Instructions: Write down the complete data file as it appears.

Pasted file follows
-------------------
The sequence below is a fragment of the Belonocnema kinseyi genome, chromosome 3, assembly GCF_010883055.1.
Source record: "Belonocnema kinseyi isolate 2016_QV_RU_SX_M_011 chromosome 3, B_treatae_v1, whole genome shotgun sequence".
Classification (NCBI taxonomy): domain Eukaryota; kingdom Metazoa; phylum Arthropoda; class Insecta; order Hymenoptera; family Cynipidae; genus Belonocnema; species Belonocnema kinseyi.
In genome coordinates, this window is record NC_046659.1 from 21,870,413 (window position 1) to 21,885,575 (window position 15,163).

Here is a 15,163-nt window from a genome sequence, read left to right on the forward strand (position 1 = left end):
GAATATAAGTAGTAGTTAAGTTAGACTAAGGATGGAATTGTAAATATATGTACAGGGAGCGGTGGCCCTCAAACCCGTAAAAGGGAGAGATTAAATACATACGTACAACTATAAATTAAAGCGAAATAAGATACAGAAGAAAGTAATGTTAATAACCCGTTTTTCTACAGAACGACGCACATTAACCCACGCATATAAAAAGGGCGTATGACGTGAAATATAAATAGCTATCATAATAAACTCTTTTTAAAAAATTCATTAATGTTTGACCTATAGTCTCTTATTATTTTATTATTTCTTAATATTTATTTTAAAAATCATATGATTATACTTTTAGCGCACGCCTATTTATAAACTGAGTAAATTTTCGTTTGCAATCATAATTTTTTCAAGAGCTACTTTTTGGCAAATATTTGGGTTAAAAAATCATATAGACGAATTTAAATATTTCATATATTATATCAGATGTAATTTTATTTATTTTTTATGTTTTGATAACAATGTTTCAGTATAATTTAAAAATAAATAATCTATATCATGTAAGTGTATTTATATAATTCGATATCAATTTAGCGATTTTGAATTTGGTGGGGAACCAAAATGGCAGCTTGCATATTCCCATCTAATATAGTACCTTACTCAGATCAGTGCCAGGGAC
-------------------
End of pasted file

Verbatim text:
The sequence below is a fragment of the Belonocnema kinseyi genome, chromosome 3, assembly GCF_010883055.1.
Source record: "Belonocnema kinseyi isolate 2016_QV_RU_SX_M_011 chromosome 3, B_treatae_v1, whole genome shotgun sequence".
Classification (NCBI taxonomy): domain Eukaryota; kingdom Metazoa; phylum Arthropoda; class Insecta; order Hymenoptera; family Cynipidae; genus Belonocnema; species Belonocnema kinseyi.
In genome coordinates, this window is record NC_046659.1 from 21,870,413 (window position 1) to 21,885,575 (window position 15,163).

Here is a 15,163-nt window from a genome sequence, read left to right on the forward strand (position 1 = left end):
GAATATAAGTAGTAGTTAAGTTAGACTAAGGATGGAATTGTAAATATATGTACAGGGAGCGGTGGCCCTCAAACCCGTAAAAGGGAGAGATTAAATACATACGTACAACTATAAATTAAAGCGAAATAAGATACAGAAGAAAGTAATGTTAATAACCCGTTTTTCTACAGAACGACGCACATTAACCCACGCATATAAAAAGGGCGTATGACGTGAAATATAAATAGCTATCATAATAAACTCTTTTTAAAAAATTCATTAATGTTTGACCTATAGTCTCTTATTATTTTATTATTTCTTAATATTTATTTTAAAAATCATATGATTATACTTTTAGCGCACGCCTATTTATAAACTGAGTAAATTTTCGTTTGCAATCATAATTTTTTCAAGAGCTACTTTTTGGCAAATATTTGGGTTAAAAAATCATATAGACGAATTTAAATATTTCATATATTATATCAGATGTAATTTTATTTATTTTTTATGTTTTGATAACAATGTTTCAGTATAATTTAAAAATAAATAATCTATATCATGTAAGTGTATTTATATAATTCGATATCAATTTAGCGATTTTGAATTTGGTGGGGAACCAAAATGGCAGCTTGCATATTCCCATCTAATATAGTACCTTACTCAGATCAGTGCCAGGGAC